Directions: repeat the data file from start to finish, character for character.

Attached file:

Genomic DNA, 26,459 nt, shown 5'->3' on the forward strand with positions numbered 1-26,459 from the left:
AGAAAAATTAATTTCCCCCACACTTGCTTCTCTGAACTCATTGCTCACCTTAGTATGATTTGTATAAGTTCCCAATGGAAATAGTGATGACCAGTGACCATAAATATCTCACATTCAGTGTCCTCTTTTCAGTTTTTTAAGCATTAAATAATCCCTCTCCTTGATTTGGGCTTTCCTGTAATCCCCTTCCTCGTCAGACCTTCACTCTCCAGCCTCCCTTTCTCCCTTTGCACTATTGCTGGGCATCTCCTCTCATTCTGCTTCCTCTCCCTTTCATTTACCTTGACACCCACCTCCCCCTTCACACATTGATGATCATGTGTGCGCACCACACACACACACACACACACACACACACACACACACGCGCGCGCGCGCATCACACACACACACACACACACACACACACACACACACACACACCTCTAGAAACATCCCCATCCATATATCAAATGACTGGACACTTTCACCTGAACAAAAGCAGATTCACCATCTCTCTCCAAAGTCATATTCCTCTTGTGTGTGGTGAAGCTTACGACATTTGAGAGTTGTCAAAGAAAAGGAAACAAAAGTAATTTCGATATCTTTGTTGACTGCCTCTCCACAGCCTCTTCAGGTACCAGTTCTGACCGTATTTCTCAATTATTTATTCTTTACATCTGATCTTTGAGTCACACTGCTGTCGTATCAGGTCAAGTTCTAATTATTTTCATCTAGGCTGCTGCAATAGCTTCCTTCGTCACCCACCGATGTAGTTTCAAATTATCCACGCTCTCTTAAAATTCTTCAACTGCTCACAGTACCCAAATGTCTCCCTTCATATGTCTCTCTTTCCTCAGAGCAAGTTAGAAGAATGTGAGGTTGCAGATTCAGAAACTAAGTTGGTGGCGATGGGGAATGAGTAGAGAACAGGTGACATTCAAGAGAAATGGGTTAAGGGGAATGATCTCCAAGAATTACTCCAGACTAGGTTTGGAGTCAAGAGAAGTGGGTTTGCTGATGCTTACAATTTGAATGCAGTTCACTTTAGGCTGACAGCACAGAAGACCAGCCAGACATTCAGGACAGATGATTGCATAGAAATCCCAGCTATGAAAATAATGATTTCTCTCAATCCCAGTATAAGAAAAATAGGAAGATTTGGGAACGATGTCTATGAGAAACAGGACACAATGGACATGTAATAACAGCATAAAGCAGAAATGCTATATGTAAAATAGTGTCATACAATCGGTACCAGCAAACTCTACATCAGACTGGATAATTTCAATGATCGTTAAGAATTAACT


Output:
Genomic DNA, 26,459 nt, shown 5'->3' on the forward strand with positions numbered 1-26,459 from the left:
AGAAAAATTAATTTCCCCCACACTTGCTTCTCTGAACTCATTGCTCACCTTAGTATGATTTGTATAAGTTCCCAATGGAAATAGTGATGACCAGTGACCATAAATATCTCACATTCAGTGTCCTCTTTTCAGTTTTTTAAGCATTAAATAATCCCTCTCCTTGATTTGGGCTTTCCTGTAATCCCCTTCCTCGTCAGACCTTCACTCTCCAGCCTCCCTTTCTCCCTTTGCACTATTGCTGGGCATCTCCTCTCATTCTGCTTCCTCTCCCTTTCATTTACCTTGACACCCACCTCCCCCTTCACACATTGATGATCATGTGTGCGCACCACACACACACACACACACACACACACACACACACACGCGCGCGCGCGCATCACACACACACACACACACACACACACACACACACACACACACCTCTAGAAACATCCCCATCCATATATCAAATGACTGGACACTTTCACCTGAACAAAAGCAGATTCACCATCTCTCTCCAAAGTCATATTCCTCTTGTGTGTGGTGAAGCTTACGACATTTGAGAGTTGTCAAAGAAAAGGAAACAAAAGTAATTTCGATATCTTTGTTGACTGCCTCTCCACAGCCTCTTCAGGTACCAGTTCTGACCGTATTTCTCAATTATTTATTCTTTACATCTGATCTTTGAGTCACACTGCTGTCGTATCAGGTCAAGTTCTAATTATTTTCATCTAGGCTGCTGCAATAGCTTCCTTCGTCACCCACCGATGTAGTTTCAAATTATCCACGCTCTCTTAAAATTCTTCAACTGCTCACAGTACCCAAATGTCTCCCTTCATATGTCTCTCTTTCCTCAGAGCAAGTTAGAAGAATGTGAGGTTGCAGATTCAGAAACTAAGTTGGTGGCGATGGGGAATGAGTAGAGAACAGGTGACATTCAAGAGAAATGGGTTAAGGGGAATGATCTCCAAGAATTACTCCAGACTAGGTTTGGAGTCAAGAGAAGTGGGTTTGCTGATGCTTACAATTTGAATGCAGTTCACTTTAGGCTGACAGCACAGAAGACCAGCCAGACATTCAGGACAGATGATTGCATAGAAATCCCAGCTATGAAAATAATGATTTCTCTCAATCCCAGTATAAGAAAAATAGGAAGATTTGGGAACGATGTCTATGAGAAACAGGACACAATGGACATGTAATAACAGCATAAAGCAGAAATGCTATATGTAAAATAGTGTCATACAATCGGTACCAGCAAACTCTACATCAGACTGGATAATTTCAATGATCGTTAAGAATTAACT